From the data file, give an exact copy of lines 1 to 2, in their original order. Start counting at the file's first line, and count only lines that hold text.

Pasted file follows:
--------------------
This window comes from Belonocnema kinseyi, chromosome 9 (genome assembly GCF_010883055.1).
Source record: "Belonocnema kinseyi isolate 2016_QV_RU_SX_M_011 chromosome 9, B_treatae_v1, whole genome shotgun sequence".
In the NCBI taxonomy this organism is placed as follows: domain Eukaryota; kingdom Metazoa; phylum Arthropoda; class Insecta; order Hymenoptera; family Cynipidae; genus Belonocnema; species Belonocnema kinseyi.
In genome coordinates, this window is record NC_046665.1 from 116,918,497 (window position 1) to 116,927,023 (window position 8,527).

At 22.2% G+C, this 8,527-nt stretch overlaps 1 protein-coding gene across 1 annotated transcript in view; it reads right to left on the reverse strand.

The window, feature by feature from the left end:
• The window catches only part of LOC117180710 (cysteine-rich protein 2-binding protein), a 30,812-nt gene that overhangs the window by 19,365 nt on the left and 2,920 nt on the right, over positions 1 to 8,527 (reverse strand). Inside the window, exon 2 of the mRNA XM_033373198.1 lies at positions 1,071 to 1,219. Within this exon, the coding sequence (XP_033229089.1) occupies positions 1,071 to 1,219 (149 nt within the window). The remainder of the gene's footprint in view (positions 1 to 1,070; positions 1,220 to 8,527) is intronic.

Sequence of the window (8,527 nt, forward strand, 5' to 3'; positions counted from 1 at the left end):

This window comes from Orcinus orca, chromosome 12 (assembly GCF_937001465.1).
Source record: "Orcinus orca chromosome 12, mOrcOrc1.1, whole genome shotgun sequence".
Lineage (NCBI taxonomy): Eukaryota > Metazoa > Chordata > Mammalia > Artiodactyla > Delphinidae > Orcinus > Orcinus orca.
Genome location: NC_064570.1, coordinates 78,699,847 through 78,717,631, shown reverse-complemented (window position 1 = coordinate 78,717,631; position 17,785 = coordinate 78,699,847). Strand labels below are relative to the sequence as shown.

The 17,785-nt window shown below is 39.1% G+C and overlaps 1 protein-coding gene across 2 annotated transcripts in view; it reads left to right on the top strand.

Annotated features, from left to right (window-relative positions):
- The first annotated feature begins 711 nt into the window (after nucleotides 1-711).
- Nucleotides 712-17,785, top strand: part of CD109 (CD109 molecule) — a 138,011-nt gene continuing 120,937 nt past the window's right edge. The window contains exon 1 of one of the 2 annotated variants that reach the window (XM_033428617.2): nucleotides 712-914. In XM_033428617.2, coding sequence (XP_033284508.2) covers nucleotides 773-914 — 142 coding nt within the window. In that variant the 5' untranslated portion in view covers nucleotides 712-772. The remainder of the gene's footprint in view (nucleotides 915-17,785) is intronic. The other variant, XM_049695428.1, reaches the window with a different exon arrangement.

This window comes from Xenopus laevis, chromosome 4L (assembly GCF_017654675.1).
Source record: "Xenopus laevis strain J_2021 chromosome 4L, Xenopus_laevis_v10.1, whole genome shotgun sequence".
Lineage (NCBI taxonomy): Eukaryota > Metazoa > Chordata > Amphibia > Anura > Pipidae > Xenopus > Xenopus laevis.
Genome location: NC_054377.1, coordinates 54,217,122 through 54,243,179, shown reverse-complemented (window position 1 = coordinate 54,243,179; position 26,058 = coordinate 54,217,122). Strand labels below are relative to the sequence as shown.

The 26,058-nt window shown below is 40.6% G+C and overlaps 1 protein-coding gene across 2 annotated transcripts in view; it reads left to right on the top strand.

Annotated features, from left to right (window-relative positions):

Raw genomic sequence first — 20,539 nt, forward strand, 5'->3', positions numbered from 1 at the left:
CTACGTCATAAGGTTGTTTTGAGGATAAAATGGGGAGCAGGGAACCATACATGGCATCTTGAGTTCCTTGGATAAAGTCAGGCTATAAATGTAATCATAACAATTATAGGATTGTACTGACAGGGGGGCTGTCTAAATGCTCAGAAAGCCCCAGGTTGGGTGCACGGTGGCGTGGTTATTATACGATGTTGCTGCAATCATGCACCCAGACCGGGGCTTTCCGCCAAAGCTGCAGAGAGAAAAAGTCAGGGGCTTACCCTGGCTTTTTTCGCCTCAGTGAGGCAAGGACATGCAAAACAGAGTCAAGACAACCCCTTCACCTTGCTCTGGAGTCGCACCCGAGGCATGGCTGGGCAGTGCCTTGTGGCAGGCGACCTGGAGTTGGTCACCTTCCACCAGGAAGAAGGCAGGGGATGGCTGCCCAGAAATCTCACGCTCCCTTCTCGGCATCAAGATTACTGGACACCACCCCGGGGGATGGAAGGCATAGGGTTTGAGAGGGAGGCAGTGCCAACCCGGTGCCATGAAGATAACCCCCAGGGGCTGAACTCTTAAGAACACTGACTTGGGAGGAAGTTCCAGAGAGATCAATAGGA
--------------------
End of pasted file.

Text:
This window comes from Belonocnema kinseyi, chromosome 9 (genome assembly GCF_010883055.1).
Source record: "Belonocnema kinseyi isolate 2016_QV_RU_SX_M_011 chromosome 9, B_treatae_v1, whole genome shotgun sequence".